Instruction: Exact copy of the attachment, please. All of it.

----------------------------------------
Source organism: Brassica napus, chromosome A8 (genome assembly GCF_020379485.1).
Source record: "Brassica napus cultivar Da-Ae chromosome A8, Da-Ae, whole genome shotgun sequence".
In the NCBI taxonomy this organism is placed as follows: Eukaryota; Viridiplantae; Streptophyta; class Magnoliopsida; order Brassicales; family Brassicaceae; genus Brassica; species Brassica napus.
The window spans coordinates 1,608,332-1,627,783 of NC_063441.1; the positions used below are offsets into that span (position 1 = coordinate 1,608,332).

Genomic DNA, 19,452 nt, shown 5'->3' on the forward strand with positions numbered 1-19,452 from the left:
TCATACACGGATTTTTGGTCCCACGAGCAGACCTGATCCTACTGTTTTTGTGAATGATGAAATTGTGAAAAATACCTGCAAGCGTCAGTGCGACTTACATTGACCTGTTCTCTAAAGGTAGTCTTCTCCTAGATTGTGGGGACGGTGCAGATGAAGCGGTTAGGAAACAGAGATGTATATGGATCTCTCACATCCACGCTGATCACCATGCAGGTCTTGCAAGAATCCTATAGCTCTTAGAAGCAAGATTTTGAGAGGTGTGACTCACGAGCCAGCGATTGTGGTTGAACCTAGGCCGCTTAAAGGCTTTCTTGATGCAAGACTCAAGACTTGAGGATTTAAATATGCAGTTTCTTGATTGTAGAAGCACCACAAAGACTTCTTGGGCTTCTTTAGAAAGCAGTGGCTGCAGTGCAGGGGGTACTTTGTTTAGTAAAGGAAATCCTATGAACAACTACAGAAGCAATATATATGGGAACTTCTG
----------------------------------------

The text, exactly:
Source organism: Brassica napus, chromosome A8 (genome assembly GCF_020379485.1).
Source record: "Brassica napus cultivar Da-Ae chromosome A8, Da-Ae, whole genome shotgun sequence".
In the NCBI taxonomy this organism is placed as follows: Eukaryota; Viridiplantae; Streptophyta; class Magnoliopsida; order Brassicales; family Brassicaceae; genus Brassica; species Brassica napus.
The window spans coordinates 1,608,332-1,627,783 of NC_063441.1; the positions used below are offsets into that span (position 1 = coordinate 1,608,332).

Genomic DNA, 19,452 nt, shown 5'->3' on the forward strand with positions numbered 1-19,452 from the left:
TCATACACGGATTTTTGGTCCCACGAGCAGACCTGATCCTACTGTTTTTGTGAATGATGAAATTGTGAAAAATACCTGCAAGCGTCAGTGCGACTTACATTGACCTGTTCTCTAAAGGTAGTCTTCTCCTAGATTGTGGGGACGGTGCAGATGAAGCGGTTAGGAAACAGAGATGTATATGGATCTCTCACATCCACGCTGATCACCATGCAGGTCTTGCAAGAATCCTATAGCTCTTAGAAGCAAGATTTTGAGAGGTGTGACTCACGAGCCAGCGATTGTGGTTGAACCTAGGCCGCTTAAAGGCTTTCTTGATGCAAGACTCAAGACTTGAGGATTTAAATATGCAGTTTCTTGATTGTAGAAGCACCACAAAGACTTCTTGGGCTTCTTTAGAAAGCAGTGGCTGCAGTGCAGGGGGTACTTTGTTTAGTAAAGGAAATCCTATGAACAACTACAGAAGCAATATATATGGGAACTTCTG